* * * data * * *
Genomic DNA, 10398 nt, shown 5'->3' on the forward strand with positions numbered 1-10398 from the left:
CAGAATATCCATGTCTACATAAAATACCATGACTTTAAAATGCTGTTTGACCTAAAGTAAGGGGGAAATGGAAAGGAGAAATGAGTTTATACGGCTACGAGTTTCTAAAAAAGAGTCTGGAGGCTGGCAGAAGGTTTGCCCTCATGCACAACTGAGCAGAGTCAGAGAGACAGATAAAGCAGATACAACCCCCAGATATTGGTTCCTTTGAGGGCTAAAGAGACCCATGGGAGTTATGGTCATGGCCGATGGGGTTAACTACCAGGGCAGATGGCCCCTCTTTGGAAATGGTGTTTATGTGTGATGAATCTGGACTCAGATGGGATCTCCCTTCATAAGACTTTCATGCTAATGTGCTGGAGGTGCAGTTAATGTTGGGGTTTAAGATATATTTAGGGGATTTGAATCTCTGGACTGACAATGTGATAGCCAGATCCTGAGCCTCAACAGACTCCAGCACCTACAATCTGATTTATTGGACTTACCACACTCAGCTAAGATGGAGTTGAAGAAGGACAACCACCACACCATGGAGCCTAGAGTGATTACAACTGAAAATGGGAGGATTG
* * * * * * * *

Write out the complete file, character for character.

Genomic DNA, 10398 nt, shown 5'->3' on the forward strand with positions numbered 1-10398 from the left:
CAGAATATCCATGTCTACATAAAATACCATGACTTTAAAATGCTGTTTGACCTAAAGTAAGGGGGAAATGGAAAGGAGAAATGAGTTTATACGGCTACGAGTTTCTAAAAAAGAGTCTGGAGGCTGGCAGAAGGTTTGCCCTCATGCACAACTGAGCAGAGTCAGAGAGACAGATAAAGCAGATACAACCCCCAGATATTGGTTCCTTTGAGGGCTAAAGAGACCCATGGGAGTTATGGTCATGGCCGATGGGGTTAACTACCAGGGCAGATGGCCCCTCTTTGGAAATGGTGTTTATGTGTGATGAATCTGGACTCAGATGGGATCTCCCTTCATAAGACTTTCATGCTAATGTGCTGGAGGTGCAGTTAATGTTGGGGTTTAAGATATATTTAGGGGATTTGAATCTCTGGACTGACAATGTGATAGCCAGATCCTGAGCCTCAACAGACTCCAGCACCTACAATCTGATTTATTGGACTTACCACACTCAGCTAAGATGGAGTTGAAGAAGGACAACCACCACACCATGGAGCCTAGAGTGATTACAACTGAAAATGGGAGGATTG